Tuesday, July 20, 2010

Graupner - 2 Ouvertures, Cantata - Das Kleine Konzert, Max

This is the kind of disc that would probably go by unnoticed by most record shop browsers unless they had heard about it somewhere. Now you've heard about it. Johann Christoph Graupner (January 13 1683 in Kirchberg – March 10 1760 in Darmstadt) was an 18th-century German Baroque composer of over 1,500 published works, yet his name is hardly recognized anymore. He was employed as Kapellmeister at the Hesse court in Darmstadt for almost 50 years, composing both secular and religious music, and he might have gotten the music director's post in Leipzig that went to J.S Bach instead had Graupner's patron allowed him leave. He was, in fact, one of the leading composers of his day, and it's good that a label like CPO honors him on occasion.

Appropriately, the disc offers two overtures (suites) with a cantata between them as representative of his output. There is nothing remarkable about any of the pieces that might describe him as genius, but each work is highly likable and approachable. More important, the small Das Kleine Konzert ensemble plays each piece with spirit and dignity, never overreaching their limits in headlong displays of period-instrument frenzy. And CPO's engineers have captured the results in wonderfully revealing and realistic sound, even though the overtures and the cantata were recorded some 13 years apart. For a few listeners there may be too much sense of "space," too much ambient reflection in the setting, but it is a flattering acoustic that puts the group firmly in the stage picture and the listener firmly in the audience. Graupner was an important composer but now largely unknown; the performances are animated yet wholly earnest; the sound is natural and lifelike. It is a lovely album.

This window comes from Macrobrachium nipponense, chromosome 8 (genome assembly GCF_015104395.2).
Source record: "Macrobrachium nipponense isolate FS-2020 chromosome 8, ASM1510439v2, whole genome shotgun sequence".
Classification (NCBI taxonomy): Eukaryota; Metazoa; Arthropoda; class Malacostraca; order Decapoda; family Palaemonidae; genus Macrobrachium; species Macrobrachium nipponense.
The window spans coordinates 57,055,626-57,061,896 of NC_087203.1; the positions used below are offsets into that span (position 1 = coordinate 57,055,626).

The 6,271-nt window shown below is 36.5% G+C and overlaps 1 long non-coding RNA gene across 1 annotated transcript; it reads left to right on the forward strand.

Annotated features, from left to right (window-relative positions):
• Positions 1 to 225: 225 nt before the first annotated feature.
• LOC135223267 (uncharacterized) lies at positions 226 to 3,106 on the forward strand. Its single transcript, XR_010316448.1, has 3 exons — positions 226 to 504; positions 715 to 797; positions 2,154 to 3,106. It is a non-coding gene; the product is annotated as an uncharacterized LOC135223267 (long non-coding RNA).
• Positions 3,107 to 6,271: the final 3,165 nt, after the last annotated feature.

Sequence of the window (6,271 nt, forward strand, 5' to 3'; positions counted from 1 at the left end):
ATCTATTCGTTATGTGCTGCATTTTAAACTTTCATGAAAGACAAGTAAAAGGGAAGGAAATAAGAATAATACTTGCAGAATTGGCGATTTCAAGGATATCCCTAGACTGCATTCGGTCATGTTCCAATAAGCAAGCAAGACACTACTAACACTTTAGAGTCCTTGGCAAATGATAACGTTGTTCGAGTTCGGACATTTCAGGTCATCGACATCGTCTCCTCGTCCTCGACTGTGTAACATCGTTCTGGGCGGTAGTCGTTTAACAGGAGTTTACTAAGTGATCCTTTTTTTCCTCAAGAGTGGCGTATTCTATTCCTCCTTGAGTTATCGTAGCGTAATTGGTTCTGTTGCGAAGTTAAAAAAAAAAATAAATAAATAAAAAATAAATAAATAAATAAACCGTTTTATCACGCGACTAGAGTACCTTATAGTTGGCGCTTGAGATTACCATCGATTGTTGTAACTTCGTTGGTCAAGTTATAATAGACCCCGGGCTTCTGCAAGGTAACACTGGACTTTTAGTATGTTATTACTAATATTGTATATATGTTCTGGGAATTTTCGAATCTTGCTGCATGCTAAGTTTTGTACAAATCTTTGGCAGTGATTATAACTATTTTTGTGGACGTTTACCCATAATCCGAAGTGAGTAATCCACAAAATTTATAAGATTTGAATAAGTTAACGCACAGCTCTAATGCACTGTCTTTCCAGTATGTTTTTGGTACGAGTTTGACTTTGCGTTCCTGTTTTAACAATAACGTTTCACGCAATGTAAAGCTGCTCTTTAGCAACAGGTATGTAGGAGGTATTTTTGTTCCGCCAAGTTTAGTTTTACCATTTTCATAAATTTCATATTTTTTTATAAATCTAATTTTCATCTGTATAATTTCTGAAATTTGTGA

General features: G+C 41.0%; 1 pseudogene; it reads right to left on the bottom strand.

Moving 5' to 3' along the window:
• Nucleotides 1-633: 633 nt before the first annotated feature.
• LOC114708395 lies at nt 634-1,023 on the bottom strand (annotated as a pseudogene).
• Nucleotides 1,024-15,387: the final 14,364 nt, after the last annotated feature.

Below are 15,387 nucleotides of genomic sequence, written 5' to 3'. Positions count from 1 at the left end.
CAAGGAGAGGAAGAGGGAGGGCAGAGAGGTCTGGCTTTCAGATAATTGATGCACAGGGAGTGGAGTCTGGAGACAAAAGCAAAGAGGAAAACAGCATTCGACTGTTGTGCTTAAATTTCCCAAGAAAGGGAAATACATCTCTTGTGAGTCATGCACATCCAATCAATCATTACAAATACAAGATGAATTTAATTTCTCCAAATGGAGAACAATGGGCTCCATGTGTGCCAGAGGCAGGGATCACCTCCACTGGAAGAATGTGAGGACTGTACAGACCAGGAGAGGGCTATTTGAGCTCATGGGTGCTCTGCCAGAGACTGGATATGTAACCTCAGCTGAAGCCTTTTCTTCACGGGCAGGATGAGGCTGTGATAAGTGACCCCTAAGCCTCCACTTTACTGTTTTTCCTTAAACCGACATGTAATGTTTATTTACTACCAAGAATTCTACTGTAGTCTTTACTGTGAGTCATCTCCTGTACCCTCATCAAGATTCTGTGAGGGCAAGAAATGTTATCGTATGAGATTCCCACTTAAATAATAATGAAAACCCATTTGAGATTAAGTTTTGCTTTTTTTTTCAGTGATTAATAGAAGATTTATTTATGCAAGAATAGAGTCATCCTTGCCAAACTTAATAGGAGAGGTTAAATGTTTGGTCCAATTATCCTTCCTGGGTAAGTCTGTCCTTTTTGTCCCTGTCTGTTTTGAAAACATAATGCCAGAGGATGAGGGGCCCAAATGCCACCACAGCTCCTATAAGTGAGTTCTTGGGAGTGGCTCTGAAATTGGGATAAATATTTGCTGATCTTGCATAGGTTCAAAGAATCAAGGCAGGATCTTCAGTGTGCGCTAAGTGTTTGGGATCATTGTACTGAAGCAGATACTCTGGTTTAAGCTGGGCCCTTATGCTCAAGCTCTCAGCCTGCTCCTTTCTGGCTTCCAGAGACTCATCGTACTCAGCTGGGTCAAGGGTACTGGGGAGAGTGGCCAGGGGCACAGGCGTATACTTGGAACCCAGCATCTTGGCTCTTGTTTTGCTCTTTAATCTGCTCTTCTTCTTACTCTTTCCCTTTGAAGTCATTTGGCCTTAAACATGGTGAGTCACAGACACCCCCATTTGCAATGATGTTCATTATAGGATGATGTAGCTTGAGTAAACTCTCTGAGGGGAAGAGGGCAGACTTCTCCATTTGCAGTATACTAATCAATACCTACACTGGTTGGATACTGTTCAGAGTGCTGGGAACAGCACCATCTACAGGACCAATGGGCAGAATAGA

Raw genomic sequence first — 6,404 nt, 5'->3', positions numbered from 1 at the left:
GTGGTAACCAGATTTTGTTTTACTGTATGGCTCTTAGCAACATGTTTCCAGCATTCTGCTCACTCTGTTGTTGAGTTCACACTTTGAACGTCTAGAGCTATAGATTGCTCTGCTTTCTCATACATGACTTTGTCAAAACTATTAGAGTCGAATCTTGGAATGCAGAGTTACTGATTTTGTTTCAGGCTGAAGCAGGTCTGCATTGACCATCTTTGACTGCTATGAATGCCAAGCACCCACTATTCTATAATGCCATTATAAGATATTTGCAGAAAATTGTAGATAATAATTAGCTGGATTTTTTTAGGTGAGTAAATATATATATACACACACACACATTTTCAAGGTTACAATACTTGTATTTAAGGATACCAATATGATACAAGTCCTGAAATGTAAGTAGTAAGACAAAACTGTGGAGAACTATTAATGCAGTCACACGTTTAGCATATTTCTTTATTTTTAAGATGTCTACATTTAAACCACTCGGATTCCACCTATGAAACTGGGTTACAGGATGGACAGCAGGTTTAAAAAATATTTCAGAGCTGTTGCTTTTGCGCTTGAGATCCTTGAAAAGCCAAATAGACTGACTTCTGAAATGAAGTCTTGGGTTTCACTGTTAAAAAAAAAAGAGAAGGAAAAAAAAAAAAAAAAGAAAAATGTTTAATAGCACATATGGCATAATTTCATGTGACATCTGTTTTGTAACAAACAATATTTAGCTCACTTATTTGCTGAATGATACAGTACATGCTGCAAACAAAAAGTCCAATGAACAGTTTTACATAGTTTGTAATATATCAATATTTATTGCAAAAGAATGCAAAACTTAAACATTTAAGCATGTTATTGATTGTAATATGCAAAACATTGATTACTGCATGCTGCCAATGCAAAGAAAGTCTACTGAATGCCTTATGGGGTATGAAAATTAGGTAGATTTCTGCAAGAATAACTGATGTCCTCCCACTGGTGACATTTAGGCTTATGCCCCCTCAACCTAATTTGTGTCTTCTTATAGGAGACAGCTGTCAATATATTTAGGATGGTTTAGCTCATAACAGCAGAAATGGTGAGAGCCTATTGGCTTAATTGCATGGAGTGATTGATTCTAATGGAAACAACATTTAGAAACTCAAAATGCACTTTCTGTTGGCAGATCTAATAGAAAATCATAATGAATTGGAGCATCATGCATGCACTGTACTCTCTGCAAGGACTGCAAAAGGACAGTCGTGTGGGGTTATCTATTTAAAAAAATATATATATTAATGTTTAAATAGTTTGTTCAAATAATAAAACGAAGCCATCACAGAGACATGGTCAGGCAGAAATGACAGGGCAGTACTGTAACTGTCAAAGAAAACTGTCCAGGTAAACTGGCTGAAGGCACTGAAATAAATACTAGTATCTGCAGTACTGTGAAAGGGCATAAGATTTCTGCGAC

1. 生命的意義,是在於活的充實;而不是在於活得長久。............................................................

  2. Graupner at his best is magical. There are some wonderful discs of his chalumeau music by Jean-Claude Veilhan and Igor Bettens. Out of print I think and the latter _very_ hard to find.



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